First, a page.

When Floridas Statewide Grand Jury charged Arturo Godinez with taking part in a conspiracy that sold counterfeit and diluted drugs to unsuspecting cancer patients, state health regulators say they had no authority to strip him of ownership of some of South Floridas largest assisted-living facilities.
Conditions at Godinezs Grand Court ALFs, though, offered regulators plenty of ammunition:
In the eight years since Godinezs indictment, one elderly man plunged to his death from the balcony of a third-floor Alzheimers wing, gushing blood onto the pavement before a caregiver heard his cries for help. A woman, her mind ravaged by dementia, drank from a bottle of Pine Sol and died 10 days later. Yet another woman wandered from her ALF and was found two days later lying near railroad tracks starving, dehydrated and comatose, her body riddled with painful red ant bites, sending her into shock. She now is bedridden in a nursing home.
Even when a new state law was passed a year ago forcing anyone with pending criminal charges to lose their license until the case is resolved, the state did nothing allowing the 52-year-old operator to stay in business.
Not until The Miami Herald inquired into Godinezs standing did the Agency for Health Care Administration take action two weeks ago, asking a judge to strip Godinezs licenses.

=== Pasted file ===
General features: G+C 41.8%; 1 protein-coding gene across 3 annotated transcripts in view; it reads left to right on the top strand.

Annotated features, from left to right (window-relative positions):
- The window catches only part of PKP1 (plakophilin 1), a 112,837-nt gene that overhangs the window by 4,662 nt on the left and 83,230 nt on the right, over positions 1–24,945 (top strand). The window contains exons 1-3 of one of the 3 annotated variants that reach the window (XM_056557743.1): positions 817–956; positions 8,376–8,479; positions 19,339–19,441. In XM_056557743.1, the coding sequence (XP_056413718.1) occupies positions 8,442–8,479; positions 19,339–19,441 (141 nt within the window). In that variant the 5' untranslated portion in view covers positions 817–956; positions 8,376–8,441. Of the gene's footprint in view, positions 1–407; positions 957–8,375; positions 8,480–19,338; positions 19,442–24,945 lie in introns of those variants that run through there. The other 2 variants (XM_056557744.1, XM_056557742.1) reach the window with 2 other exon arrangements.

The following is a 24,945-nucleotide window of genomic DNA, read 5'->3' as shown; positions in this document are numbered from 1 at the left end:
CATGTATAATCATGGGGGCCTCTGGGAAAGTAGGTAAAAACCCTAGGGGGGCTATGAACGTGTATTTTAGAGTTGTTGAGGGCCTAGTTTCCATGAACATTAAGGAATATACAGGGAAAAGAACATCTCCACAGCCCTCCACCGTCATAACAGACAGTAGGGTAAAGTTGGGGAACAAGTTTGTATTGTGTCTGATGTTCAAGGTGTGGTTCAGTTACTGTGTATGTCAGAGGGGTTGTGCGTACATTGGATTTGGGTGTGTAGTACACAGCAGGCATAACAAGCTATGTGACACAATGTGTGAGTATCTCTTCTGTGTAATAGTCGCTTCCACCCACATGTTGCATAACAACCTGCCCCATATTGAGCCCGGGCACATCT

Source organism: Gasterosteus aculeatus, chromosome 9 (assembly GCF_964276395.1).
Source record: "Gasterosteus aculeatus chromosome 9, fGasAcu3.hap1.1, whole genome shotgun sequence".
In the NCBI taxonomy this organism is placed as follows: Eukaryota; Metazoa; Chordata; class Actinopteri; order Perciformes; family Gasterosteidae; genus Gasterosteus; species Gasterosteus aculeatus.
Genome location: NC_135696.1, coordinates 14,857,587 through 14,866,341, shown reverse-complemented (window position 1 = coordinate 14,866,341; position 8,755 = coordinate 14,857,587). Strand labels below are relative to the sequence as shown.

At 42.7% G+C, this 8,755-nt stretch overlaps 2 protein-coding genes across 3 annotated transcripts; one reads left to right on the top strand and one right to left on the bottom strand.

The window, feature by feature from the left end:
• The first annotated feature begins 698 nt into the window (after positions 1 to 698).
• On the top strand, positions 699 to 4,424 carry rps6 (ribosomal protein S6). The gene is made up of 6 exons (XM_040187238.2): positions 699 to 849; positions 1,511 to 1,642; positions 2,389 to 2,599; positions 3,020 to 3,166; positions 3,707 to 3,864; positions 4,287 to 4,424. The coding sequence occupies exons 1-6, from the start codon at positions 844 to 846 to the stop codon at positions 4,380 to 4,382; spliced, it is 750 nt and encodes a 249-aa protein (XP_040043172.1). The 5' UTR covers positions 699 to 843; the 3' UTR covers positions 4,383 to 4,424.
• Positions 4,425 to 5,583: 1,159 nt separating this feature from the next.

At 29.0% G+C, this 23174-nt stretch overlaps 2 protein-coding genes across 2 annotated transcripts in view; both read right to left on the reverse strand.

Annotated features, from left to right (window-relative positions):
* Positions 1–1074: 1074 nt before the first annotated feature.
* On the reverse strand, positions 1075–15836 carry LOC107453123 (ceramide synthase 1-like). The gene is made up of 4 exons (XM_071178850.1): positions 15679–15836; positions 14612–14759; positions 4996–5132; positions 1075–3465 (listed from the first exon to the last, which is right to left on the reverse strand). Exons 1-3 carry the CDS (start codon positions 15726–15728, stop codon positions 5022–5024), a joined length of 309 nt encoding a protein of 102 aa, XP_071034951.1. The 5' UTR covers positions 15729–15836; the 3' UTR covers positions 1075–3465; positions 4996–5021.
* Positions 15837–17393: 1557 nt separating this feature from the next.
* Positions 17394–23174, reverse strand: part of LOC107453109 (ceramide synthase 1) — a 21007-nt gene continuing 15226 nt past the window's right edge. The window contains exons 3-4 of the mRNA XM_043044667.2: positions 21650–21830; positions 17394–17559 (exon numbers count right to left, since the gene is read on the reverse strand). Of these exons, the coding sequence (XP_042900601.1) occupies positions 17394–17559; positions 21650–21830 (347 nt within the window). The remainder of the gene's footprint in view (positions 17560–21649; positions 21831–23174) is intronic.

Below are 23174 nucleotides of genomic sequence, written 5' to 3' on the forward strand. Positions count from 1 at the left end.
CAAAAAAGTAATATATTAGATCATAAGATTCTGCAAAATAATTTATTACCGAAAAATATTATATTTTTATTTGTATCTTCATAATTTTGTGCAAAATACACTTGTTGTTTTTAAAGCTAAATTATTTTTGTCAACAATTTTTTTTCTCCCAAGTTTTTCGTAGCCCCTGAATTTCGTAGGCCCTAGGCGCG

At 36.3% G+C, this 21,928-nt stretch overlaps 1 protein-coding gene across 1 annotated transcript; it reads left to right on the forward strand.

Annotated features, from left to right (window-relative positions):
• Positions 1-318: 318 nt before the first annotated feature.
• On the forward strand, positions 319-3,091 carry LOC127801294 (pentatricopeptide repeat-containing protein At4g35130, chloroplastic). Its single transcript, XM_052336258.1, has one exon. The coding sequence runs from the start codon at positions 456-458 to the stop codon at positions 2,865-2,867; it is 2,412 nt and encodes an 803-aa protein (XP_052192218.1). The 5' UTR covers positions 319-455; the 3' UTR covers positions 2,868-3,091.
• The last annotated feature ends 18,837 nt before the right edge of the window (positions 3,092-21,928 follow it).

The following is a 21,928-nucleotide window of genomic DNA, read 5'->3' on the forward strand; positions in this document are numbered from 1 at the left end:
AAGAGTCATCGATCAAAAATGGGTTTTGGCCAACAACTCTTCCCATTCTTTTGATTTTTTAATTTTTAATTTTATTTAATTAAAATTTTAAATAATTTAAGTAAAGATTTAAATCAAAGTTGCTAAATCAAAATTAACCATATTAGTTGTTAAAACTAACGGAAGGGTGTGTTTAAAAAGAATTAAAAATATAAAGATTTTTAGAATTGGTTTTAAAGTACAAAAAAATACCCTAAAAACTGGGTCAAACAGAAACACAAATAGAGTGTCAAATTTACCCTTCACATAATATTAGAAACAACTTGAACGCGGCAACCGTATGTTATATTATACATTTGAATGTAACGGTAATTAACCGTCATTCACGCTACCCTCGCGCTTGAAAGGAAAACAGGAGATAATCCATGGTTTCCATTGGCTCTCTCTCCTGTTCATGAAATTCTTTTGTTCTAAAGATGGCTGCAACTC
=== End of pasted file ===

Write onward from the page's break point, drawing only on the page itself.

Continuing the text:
In two complaints, healthcare administrators accused Godinez of lying under oath in relicensing forms, of failing to submit criminal history records, and failing to pay $7,400 in fines.
The agencys action could well prove academic. Awaiting trial for more than eight years on a racketeering indictment, Godinez, free on $600,000 bond, could soon see his fate determined. He is set to stand trial on Oct. 10.
Anybody who would move or sell ineffective medications to someone in a time of desperation or need, it seems to me they are indifferent to humanity, said Florida Statewide Prosecutor Nick Cox, whose office is trying Godinez next month.
Godinezs defense attorney, Marcos Beaton, said his client expects to be vindicated in court.
Mr. Godinez entered a plea of not guilty over eight years ago and he has insisted on clearing his name through a trial ever since, Beaton said.
We look forward to finally moving past what has until now been only an ugly accusation, and getting into what really matters a trial based on the facts and the law.
For now, Godinez is giving up his operational duties and transferring stock ownership in light of AHCAs recent complaint. He will not be the owner anymore, said Julie Gallagher, a former AHCA general counsel who represents Godinezs ALFs
Godinezs facilities were well known to state regulators: Seventeen times since 2004, the Agency for Health Care Administration has fined Godinez ALFs for violations of state law.
Since 2006, three facilities linked to Godinez in Miami-Dade and Broward counties have racked up 180 violations sweeping deficiencies that increased year after year.
In 2007, healthcare inspectors threatened to revoke Grand Court Village Is license after they watched a man with a swallowing disorder suffer a severe choking episode because his caregiver failed to thicken his punch, soup and coffee, as a doctor ordered. The man had choked before.